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Jakarta says war on terror needs religious tolerance

February 27, 2006

By Achmad Sukarsono

JAKARTA (Reuters) – Winning hearts and minds in the war
against terrorism needs a balanced dose of freedom and
religious tolerance, the president of Indonesia, the world’s
most populous Muslim nation, said on Monday.

President Susilo Bambang Yudhoyono’s comments came amid
continuing protests in the Muslim world against the publication
of cartoons lampooning the Prophet Mohammad, which have sparked
fears the issue is playing into the hands of Islamic militants.

Yudhoyono said terror groups generally are bent on using
politically sensitive issues to their advantage.

“They want to radicalise our society, undermine our values,
destablise our community … this is the best situation for
them. We must not lose this battle,” he told a seminar on
terrorism.

“This is a battle that requires us not just to advance
freedom but also to spread tolerance. Sometimes there is too
much emphasis on freedom but not enough on tolerance,”
Yudhoyono said, adding nations and media should reject “the
offensive cartoons.”

“If we don’t address the issue rightly, I fear we will lose
more people in the Islamic world in this battle of hearts and
minds,” said Yudhoyono, who won an election on a platform that
included a strong stress on security.

Protests against the cartoons, first published in Denmark
last year and then by other European newspapers, sparked
attacks in Indonesia that damaged property in the building
housing the Danish embassy, as well as smashed windows at the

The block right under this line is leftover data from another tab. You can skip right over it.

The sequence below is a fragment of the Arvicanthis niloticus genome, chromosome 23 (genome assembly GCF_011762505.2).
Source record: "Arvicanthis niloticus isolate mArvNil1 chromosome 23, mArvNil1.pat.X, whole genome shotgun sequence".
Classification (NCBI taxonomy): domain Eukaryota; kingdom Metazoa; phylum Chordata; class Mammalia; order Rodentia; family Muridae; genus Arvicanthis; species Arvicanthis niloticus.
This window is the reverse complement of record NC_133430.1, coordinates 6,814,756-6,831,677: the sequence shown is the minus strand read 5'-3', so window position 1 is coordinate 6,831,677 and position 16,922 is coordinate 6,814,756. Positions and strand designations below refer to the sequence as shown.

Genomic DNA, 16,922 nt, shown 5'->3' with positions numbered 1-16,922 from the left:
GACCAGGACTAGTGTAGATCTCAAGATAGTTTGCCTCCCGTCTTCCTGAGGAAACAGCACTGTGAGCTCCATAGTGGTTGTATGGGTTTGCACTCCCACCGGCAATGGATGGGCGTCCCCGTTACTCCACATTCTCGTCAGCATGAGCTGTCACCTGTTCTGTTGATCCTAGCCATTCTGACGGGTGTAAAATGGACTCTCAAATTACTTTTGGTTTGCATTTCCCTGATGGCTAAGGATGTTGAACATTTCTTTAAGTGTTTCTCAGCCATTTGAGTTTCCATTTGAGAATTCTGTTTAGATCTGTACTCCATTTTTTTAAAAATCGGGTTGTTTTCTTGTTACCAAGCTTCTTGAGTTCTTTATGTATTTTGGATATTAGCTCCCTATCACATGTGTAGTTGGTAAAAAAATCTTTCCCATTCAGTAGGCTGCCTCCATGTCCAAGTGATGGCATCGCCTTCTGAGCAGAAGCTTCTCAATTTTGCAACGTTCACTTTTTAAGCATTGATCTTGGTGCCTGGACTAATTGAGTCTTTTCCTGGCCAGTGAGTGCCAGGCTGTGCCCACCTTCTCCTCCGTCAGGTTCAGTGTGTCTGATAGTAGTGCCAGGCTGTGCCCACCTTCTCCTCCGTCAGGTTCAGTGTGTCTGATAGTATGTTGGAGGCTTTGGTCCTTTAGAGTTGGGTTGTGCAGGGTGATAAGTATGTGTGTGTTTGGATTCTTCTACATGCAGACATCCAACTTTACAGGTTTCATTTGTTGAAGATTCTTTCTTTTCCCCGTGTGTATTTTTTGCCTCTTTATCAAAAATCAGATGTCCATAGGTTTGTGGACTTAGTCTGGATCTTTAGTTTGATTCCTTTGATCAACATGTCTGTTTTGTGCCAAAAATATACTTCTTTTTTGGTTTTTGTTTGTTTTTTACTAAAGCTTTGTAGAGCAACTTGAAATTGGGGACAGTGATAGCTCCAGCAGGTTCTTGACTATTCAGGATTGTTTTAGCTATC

U.S. embassy.

That violence and threats of attacks on individuals
prompted Danish embassy staff to leave Indonesia, although the
ambassador has since returned.

Government officials, politicians and leaders of moderate
Muslim groups in Indonesia have condemned the cartoons while
urging protesters to be peaceful.

They have been cautious in attacking those responsible for
violence.

An Indonesia counter-terrorism official told Reuters the
issue has complicated efforts by moderate Muslim clerics in
defusing militant ideas at the grassroots.

Indonesia has been one of the most active countries in
persecuting terror perpetrators since Islamic militants
launched deadly attacks on its soil in recent years, including
the bar bombings that killed 202 people on the resort island of
Bali.

Jakarta’s anti-terror campaign has brought around 200
terror suspects to justice through open proceedings but it also
has walked a cautious line to ensure the Muslim public see the
work as a fight against violent criminals and not Islamic
causes.

IMPRESSING THE YOUNG

Australian Foreign Minister Alexander Downer, who spoke at
the same conference, agreed claims the war on terror is a fight
against Islam must be debunked.

“Through clever use of the media, the internet, youth
networks and charitable organisations, they have created a
flattering image for themselves. At the same time they sought
to portray Islam under attack,” he said about the Islamic
militants.

“Unless effectively challenged, this corrosive world view
may gradually take hold, particularly amongst the young and the
impressionable,” Downer said in his speech.

On the cartoon issue, Downer said freedoms including the
chance to “abuse someone,” should be exercised with extreme
care.

“When editors in free societies make judgment about whether
to publish those cartoons they need to have, what I often say,
the wisdom of Solomon,” he told reporters in a news conference.

“But none of this excuses violence,” he said, referring to
the violent reactions in some Muslim nations against the
cartoons.


Source: reuters



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